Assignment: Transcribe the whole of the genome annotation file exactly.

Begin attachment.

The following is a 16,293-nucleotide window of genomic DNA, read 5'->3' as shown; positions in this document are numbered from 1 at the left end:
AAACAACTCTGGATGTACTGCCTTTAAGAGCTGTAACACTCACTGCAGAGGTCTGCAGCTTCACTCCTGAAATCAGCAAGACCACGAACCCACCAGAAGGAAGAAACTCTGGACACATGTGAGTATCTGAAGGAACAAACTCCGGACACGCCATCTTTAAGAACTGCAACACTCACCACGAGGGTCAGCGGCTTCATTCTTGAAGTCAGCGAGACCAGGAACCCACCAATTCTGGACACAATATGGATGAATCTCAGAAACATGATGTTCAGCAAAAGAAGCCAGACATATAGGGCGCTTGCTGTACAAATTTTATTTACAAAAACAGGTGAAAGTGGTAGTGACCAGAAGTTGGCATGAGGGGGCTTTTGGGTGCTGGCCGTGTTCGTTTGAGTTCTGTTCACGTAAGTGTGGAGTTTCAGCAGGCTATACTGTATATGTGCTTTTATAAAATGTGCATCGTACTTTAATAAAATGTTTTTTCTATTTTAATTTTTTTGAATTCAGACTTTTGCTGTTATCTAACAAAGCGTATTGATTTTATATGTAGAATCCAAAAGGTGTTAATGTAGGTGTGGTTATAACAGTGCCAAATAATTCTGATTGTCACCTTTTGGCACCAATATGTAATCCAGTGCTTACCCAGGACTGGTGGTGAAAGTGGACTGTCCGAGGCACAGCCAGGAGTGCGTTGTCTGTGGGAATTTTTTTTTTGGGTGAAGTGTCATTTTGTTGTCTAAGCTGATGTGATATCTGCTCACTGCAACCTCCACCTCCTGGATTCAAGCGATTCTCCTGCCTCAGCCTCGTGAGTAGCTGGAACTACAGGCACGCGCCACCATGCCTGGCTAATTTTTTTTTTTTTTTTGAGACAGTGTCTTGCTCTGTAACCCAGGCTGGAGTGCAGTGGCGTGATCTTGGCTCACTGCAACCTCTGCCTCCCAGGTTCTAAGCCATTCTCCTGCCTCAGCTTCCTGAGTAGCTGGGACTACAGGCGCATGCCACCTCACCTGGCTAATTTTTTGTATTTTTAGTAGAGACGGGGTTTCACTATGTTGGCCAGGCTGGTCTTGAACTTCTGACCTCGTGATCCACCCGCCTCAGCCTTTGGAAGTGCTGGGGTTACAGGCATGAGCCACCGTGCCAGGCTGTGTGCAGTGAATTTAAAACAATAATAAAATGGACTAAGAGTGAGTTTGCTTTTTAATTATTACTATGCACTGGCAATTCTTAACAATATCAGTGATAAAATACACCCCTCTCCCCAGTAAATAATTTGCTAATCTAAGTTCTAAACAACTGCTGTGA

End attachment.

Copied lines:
The following is a 16,293-nucleotide window of genomic DNA, read 5'->3' as shown; positions in this document are numbered from 1 at the left end:
AAACAACTCTGGATGTACTGCCTTTAAGAGCTGTAACACTCACTGCAGAGGTCTGCAGCTTCACTCCTGAAATCAGCAAGACCACGAACCCACCAGAAGGAAGAAACTCTGGACACATGTGAGTATCTGAAGGAACAAACTCCGGACACGCCATCTTTAAGAACTGCAACACTCACCACGAGGGTCAGCGGCTTCATTCTTGAAGTCAGCGAGACCAGGAACCCACCAATTCTGGACACAATATGGATGAATCTCAGAAACATGATGTTCAGCAAAAGAAGCCAGACATATAGGGCGCTTGCTGTACAAATTTTATTTACAAAAACAGGTGAAAGTGGTAGTGACCAGAAGTTGGCATGAGGGGGCTTTTGGGTGCTGGCCGTGTTCGTTTGAGTTCTGTTCACGTAAGTGTGGAGTTTCAGCAGGCTATACTGTATATGTGCTTTTATAAAATGTGCATCGTACTTTAATAAAATGTTTTTTCTATTTTAATTTTTTTGAATTCAGACTTTTGCTGTTATCTAACAAAGCGTATTGATTTTATATGTAGAATCCAAAAGGTGTTAATGTAGGTGTGGTTATAACAGTGCCAAATAATTCTGATTGTCACCTTTTGGCACCAATATGTAATCCAGTGCTTACCCAGGACTGGTGGTGAAAGTGGACTGTCCGAGGCACAGCCAGGAGTGCGTTGTCTGTGGGAATTTTTTTTTTGGGTGAAGTGTCATTTTGTTGTCTAAGCTGATGTGATATCTGCTCACTGCAACCTCCACCTCCTGGATTCAAGCGATTCTCCTGCCTCAGCCTCGTGAGTAGCTGGAACTACAGGCACGCGCCACCATGCCTGGCTAATTTTTTTTTTTTTTTTGAGACAGTGTCTTGCTCTGTAACCCAGGCTGGAGTGCAGTGGCGTGATCTTGGCTCACTGCAACCTCTGCCTCCCAGGTTCTAAGCCATTCTCCTGCCTCAGCTTCCTGAGTAGCTGGGACTACAGGCGCATGCCACCTCACCTGGCTAATTTTTTGTATTTTTAGTAGAGACGGGGTTTCACTATGTTGGCCAGGCTGGTCTTGAACTTCTGACCTCGTGATCCACCCGCCTCAGCCTTTGGAAGTGCTGGGGTTACAGGCATGAGCCACCGTGCCAGGCTGTGTGCAGTGAATTTAAAACAATAATAAAATGGACTAAGAGTGAGTTTGCTTTTTAATTATTACTATGCACTGGCAATTCTTAACAATATCAGTGATAAAATACACCCCTCTCCCCAGTAAATAATTTGCTAATCTAAGTTCTAAACAACTGCTGTGA